The Super Bowl is just around the corner, the playoffs are here, and the NFL is dominating the sports world. As I think of the life of an NFL coach, there are many similarities between the life of a pastor and the life of an NFL coach. Here are five examples that may or may not be true in your ministry:
All too often, the coach and GM do not seem to get along. We saw this in the case of Jim Harbaugh. Why in the world would you fire a coach that led you to 3 straight conference championships and one year removed from a Super Bowl? It makes little sense. But it was the power struggle that forced the hand of the owner.
When a church does not work like the body described in I Corinthians 12, there will be power struggles. Church members holding ministries too tightly and pastors forcing their hand in places where grace was needed… can cause a power struggle. It makes little sense when we all should be reaching for the same goals of reaching the lost and building the faith of believers. Yet, Satan grabs a foothold on the team and causes separation.
Work Long Hours
This is a great article. An inside look at the life of a Super Bowl winning coach, John Harbaugh. NFL coaches work ridiculous hours trying to gain that extra advantage on their opponent and to make their team better.
Many pastors lives are no different. I love this article. Some congregations expects a pastor to fulfill these roles each week, but there just isn’t enough hours on the clock. As a result, pastors are putting in crazy hours to fulfill very high expectations. Am I complaining? No. I find it a privilege to serve my people, but it makes for long hours at times (More so for pastors in senior or lead pastor roles).
Criticism Often Comes From the Fans
You’ve seen it driving down the freeway. Fans have bought billboards asking for their coach to be fired. Have you ever gone on a message board for your team? Goodness, the criticism is ridiculous. Even when the team wins, fans are screaming about how bad the QB or coordinator’s play calls were. Most of the criticism a player or team receives is ironically from its own fans.
Now, I’m hoping there will never be the day where I drive down I-70 and see my picture on a billboard asking for me to be fired by my church. However, the principle is often true. Criticism of pastors often comes from within and from the church members, which the pastor loves and seeks to serve. It’s not a new thing, there was inner conflict all throughout the early church, and it often came from within.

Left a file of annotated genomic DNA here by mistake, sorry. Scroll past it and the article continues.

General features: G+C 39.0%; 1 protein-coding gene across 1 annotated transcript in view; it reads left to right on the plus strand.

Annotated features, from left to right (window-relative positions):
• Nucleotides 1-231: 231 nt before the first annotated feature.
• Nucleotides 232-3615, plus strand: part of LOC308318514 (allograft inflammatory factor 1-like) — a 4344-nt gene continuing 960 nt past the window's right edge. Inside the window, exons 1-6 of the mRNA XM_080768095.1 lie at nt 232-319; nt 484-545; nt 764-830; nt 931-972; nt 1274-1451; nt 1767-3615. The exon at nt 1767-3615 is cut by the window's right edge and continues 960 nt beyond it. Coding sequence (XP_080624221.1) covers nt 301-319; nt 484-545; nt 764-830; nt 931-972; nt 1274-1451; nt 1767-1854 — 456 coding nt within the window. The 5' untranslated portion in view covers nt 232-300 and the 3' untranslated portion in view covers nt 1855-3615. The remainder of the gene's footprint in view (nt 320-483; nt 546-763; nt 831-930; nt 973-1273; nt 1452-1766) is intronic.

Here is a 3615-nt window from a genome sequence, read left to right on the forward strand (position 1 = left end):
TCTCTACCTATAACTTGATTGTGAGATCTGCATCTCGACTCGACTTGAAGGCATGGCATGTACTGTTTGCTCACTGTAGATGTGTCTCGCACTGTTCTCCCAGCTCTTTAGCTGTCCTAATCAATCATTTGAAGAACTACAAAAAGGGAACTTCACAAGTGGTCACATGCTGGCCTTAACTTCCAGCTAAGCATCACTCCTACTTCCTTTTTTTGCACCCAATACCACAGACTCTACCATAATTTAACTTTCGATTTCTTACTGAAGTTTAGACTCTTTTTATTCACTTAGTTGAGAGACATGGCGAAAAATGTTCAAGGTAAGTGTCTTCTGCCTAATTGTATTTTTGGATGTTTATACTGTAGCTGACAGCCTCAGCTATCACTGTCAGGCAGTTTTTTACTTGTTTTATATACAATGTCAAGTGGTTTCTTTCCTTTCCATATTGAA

Losing The Turnover Battle
If you are like me, and your NFL team suffers from years of futility, this time of year is not about enjoying the anticipation of a playoff game. But the inevitability of a search for a new head coach. (I have the daunting task of being a Bills fan, so we are usually searching for more than just a coach)
If you are a football fan, you know that the Monday after the season, many coaches receive the pink slip. It’s become so notorious for firings, it has become known as “Black Monday”. According to Adam Schefter of ESPN, “Going back to the start of this century, there have been 95 head-coaching changes since 2000 — an average of 6.8 per season.” That’s astounding.
So how does this compare to the life of a pastor? Lance Witt, in his book “Replenish” outlines a similar problem. According to his research from various surveys, 1,500 pastors leave the ministry permanently each month. John Larue’s article in Christianity Today revealed 23% of pastors had been fired at some point, and 34% of pastors pastor a church where the previous pastor was forced to resign. With only 1 in 10 pastors actually retiring as a pastor, it shows you how much longevity is a challenge.
Rely on Elite Players vs. Developing Role Players
Look at the best teams in football. They typically have great drafts, team players, and key role-players. The teams that rely simply on their star players will never get very far. It has to be a team effort.
It is the same with the church. Have you heard of the 80/20 rule of church? In many churches, 80% of the ministry work comes from 20% of the people. This should not be true. Pastors must disciple and train up volunteers and people to serve.
It seems like discipleship has become a lost art. It should not be like the ugly step-sister of the Great Commission, but should be an integral part of the process. Not only should we go and share the Gospel, but ministry should be about discipling new believers, challenging them to serve, and equipping them to longevity in ministry.
So now what?? Much of what was written was negative about the church. The last thing I would want to do is stop this blog leaving the church in a bad light. Even in the NFL, there are good coaches that consistently lead their teams well and have produced a winning culture.
I’m blessed to be in a church that is led Biblically, and by God’s grace has a culture of love, accountability, and is Gospel-driven. Although we do not claim to be perfect, by any means, please do not take this article as a venting session of our problems, because that is far from the truth. But the purpose was to shine light on some flaws of the church that we each can do our part in changing.
Here’s what you can do to build up the church. Be in prayer for your pastor. Encourage him. Support the leaders of the church. Find ways to serve. Don’t allow the church to be like the NFL. Do your part in making the church like the beautiful bride of Jesus Christ.